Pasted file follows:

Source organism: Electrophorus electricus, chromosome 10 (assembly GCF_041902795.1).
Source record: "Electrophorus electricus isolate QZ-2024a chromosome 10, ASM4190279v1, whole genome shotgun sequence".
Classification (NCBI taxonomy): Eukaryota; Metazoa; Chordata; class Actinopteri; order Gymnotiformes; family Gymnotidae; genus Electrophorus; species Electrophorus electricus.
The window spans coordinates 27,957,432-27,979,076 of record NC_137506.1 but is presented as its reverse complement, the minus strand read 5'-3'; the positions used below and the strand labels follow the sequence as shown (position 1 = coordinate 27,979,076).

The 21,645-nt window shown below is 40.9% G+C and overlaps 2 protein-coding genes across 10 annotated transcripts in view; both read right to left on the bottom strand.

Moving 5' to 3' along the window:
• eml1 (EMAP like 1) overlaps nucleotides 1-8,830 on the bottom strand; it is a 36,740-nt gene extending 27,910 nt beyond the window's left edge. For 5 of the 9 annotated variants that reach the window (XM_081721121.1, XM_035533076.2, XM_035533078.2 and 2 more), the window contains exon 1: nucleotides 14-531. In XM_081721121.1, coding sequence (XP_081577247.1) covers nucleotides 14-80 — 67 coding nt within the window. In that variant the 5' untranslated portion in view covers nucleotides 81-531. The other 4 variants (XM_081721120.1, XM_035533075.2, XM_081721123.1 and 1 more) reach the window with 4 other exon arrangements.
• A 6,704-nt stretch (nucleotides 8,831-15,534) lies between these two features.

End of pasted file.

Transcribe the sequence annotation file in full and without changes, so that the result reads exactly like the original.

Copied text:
Source organism: Electrophorus electricus, chromosome 10 (assembly GCF_041902795.1).
Source record: "Electrophorus electricus isolate QZ-2024a chromosome 10, ASM4190279v1, whole genome shotgun sequence".
Classification (NCBI taxonomy): Eukaryota; Metazoa; Chordata; class Actinopteri; order Gymnotiformes; family Gymnotidae; genus Electrophorus; species Electrophorus electricus.
The window spans coordinates 27,957,432-27,979,076 of record NC_137506.1 but is presented as its reverse complement, the minus strand read 5'-3'; the positions used below and the strand labels follow the sequence as shown (position 1 = coordinate 27,979,076).

The 21,645-nt window shown below is 40.9% G+C and overlaps 2 protein-coding genes across 10 annotated transcripts in view; both read right to left on the bottom strand.

Moving 5' to 3' along the window:
• eml1 (EMAP like 1) overlaps nucleotides 1-8,830 on the bottom strand; it is a 36,740-nt gene extending 27,910 nt beyond the window's left edge. For 5 of the 9 annotated variants that reach the window (XM_081721121.1, XM_035533076.2, XM_035533078.2 and 2 more), the window contains exon 1: nucleotides 14-531. In XM_081721121.1, coding sequence (XP_081577247.1) covers nucleotides 14-80 — 67 coding nt within the window. In that variant the 5' untranslated portion in view covers nucleotides 81-531. The other 4 variants (XM_081721120.1, XM_035533075.2, XM_081721123.1 and 1 more) reach the window with 4 other exon arrangements.
• A 6,704-nt stretch (nucleotides 8,831-15,534) lies between these two features.